We have two office assistants that help him out with the duties he mentioned but he is fixated on me doing them as well. Regardless, I have to meet some potential clients outside of the office and perform marketing work in order to help the firm grow.
Therefore, he has not paid me for several weeks of work done outside of the office. I did not even get paid for the big open house event that I solely put together that took several overtime hours during weekends to prepare and hold. One day he came into my office and left a bunch of his work he wanted me to do. I asked him when he wanted it done and he replied, “Today, I want you to do it today!”
He asked me what work I needed to do today. I always make a list of everything I need to do daily so I showed him my list of 15 to 20 items. He said, “You are my employee, I am your employer! You do what I want!” He then told me to come over to his office so he can show me all the work he needed to do. I thought, isn’t this kind of childish? So I asked him why he felt the need to show this to me since I was aware that we all have a lot of work to do. He became frustrated and angry that I would even ask him that question and starting yelling things that did not make sense like, “I need money!”
This is just the tip of the iceberg. He has had several rants and emotional episodes and caused a lot of stress for both me and my husband. Luckily, my husband and I have not signed any legal forms to make this partnership official. The only item we signed together was for the responsibility to pay the office rent for three years.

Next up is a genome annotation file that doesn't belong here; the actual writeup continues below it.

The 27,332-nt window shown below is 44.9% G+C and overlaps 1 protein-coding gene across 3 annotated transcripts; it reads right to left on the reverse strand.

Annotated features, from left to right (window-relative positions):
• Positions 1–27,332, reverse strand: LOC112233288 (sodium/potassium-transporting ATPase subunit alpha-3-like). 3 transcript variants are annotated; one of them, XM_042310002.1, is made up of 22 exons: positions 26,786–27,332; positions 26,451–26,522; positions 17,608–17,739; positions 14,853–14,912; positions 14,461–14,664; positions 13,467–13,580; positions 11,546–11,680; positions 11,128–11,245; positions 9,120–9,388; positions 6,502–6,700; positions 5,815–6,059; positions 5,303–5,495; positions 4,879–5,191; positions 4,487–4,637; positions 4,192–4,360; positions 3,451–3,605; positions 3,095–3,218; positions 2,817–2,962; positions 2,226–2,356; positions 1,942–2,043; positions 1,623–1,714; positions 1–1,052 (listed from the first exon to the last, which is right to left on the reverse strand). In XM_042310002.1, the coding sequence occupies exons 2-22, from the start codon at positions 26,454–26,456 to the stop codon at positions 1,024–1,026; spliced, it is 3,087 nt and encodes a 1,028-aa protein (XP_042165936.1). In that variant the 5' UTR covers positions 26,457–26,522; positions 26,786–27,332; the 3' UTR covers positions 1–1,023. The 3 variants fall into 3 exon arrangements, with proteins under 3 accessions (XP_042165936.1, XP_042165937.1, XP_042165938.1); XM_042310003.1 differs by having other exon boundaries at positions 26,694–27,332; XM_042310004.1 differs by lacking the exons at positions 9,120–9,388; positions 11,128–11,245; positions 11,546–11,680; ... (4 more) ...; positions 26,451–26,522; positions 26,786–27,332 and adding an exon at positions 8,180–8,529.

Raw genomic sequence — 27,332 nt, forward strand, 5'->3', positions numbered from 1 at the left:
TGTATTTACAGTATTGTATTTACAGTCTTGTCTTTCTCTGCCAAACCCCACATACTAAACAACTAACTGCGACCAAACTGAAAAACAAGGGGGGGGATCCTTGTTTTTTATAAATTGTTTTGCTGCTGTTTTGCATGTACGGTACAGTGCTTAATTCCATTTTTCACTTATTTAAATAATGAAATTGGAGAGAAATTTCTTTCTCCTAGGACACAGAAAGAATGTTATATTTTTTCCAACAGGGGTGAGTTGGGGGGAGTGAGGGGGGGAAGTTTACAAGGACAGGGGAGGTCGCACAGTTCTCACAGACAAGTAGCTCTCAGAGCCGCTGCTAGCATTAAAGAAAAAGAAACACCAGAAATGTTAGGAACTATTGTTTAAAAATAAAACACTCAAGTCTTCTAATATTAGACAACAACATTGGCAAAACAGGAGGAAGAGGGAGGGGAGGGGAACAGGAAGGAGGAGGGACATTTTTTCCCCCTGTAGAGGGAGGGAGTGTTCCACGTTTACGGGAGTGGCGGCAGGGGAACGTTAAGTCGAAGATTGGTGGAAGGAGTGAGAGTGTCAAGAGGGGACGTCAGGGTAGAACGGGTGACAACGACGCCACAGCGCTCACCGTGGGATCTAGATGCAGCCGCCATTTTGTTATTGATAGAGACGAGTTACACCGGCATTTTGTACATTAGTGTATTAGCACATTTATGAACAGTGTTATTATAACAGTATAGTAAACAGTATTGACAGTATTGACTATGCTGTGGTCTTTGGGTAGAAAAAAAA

We have mentioned to him the idea of splitting up and offered to reimburse him for the money he has spent on equipment, software and such. He can keep all the clients he handles and 100% of the revenue from them, and continue to share the office space since we have to pay for it anyway.
He replied that he did not want that to happen but if that was the case, he would want me to return all the money he has paid me thus far as an employee. To me, that is ludicrous but this is the kind of distorted mindset I have been dealing with. However, he said he is not willing to split up anyway.
I don’t think we are obligated to continue having him as a partner or see any reason that we should stay. I am really tired of his abuse. It may be better to get out early while we can.
Please tell me what you think and what you think our next step should be. I am in great need of your advice and need to make a decision very soon. We are supposed to have a staff meeting in a couple days.
What do I think? I think you are a victim. So first I am going to share with you what you do when a bully yells at you in the workplace, because obviously you have no idea.